Synchronization Storage Channels (S2C): Timer-less Cache Side-Channel Attacks on the Apple M1 via Hardware Synchronization Instructions

Jiyong Yu, Aishani Dutta, Trent Jaeger, David Kohlbrenner, Christopher W. Fletcher

Research output: Chapter in Book/Report/Conference proceedingConference contribution

Abstract

Shared caches have been a prime target for mounting cross-process/core side-channel attacks. Fundamentally, these attacks require a mechanism to accurately observe changes in cache state. Most cache attacks rely on timing measurements to indirectly infer cache state changes, and attack success hinges on the reliability/availability of accurate timing sources. Far fewer techniques have been proposed to directly observe cache state changes without reliance on timers. Further, none of said ‘timer-less’ techniques are accessible to userspace attackers targeting modern CPUs. This paper proposes a novel technique for mounting timer-less cache attacks targeting Apple M1 CPUs named Synchronization Storage Channels (S2C). The key observation is that the implementation of synchronization instructions, specifically Load-Linked/Store-Conditional (LL/SC), makes architectural state changes when L1 cache evictions occur. This by itself is a useful starting point for attacks, however faces multiple technical challenges when being used to perpetrate cross-core cache attacks. Specifically, LL/SC only observes L1 evictions (not shared L2 cache evictions). Further, each attacker thread can only simultaneously monitor one address at a time through LL/SC (as opposed to many). We propose a suite of techniques and reverse engineering to overcome these limitations, and demonstrate how a single-threaded userspace attacker can use LL/SC to simultaneously monitor multiple (up to 11) victim L2 sets and succeed at standard cache-attack applications, such as breaking cryptographic implementations and constructing covert channels.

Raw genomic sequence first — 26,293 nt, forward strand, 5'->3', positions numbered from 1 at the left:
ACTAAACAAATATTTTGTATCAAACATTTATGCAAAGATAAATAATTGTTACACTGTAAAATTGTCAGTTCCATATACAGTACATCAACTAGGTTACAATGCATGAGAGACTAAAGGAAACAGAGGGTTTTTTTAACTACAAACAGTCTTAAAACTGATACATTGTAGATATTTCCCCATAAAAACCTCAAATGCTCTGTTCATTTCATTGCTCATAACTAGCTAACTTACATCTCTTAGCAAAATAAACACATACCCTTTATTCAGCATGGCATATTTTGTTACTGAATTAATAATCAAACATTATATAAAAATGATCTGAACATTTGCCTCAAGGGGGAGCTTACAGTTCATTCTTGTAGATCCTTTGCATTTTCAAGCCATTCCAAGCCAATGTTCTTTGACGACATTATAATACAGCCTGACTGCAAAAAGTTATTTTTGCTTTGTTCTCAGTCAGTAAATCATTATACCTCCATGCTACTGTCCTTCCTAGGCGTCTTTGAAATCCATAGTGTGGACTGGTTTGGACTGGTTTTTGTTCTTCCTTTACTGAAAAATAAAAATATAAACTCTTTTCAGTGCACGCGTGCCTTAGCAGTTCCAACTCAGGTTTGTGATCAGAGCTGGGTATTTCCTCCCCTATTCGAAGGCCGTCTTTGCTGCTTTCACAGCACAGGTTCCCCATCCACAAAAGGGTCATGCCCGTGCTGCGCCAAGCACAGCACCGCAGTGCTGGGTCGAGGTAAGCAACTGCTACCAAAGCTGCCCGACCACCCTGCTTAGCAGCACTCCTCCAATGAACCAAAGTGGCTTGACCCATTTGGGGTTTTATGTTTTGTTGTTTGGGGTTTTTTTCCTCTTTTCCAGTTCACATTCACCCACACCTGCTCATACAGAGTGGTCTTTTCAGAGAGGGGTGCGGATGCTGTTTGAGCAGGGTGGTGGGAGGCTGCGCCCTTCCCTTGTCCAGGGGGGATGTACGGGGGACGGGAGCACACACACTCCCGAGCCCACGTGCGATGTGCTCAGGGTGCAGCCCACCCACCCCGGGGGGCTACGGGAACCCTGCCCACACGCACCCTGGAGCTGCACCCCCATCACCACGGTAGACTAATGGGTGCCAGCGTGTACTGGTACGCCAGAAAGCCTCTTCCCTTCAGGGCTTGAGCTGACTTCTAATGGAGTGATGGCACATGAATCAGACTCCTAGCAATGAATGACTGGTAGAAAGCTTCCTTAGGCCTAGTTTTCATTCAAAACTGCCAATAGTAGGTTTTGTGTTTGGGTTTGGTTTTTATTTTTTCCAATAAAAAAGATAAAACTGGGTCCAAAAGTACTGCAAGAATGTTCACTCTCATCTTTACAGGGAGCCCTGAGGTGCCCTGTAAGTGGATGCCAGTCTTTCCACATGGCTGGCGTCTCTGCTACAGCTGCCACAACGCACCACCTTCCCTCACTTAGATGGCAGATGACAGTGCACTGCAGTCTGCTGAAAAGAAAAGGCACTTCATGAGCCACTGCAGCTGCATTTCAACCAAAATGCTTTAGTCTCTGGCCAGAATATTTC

Original languageEnglish (US)
Title of host publication32nd USENIX Security Symposium, USENIX Security 2023
PublisherUSENIX Association
Pages1973-1990
Number of pages18
ISBN (Electronic)9781713879497
StatePublished - 2023
Event32nd USENIX Security Symposium, USENIX Security 2023 - Anaheim, United States
Duration: Aug 9 2023Aug 11 2023

Publication series

Name32nd USENIX Security Symposium, USENIX Security 2023
Volume3

Conference

Conference32nd USENIX Security Symposium, USENIX Security 2023
Country/TerritoryUnited States
CityAnaheim
Period8/9/238/11/23

All Science Journal Classification (ASJC) codes

  • Computer Networks and Communications
  • Information Systems
  • Safety, Risk, Reliability and Quality

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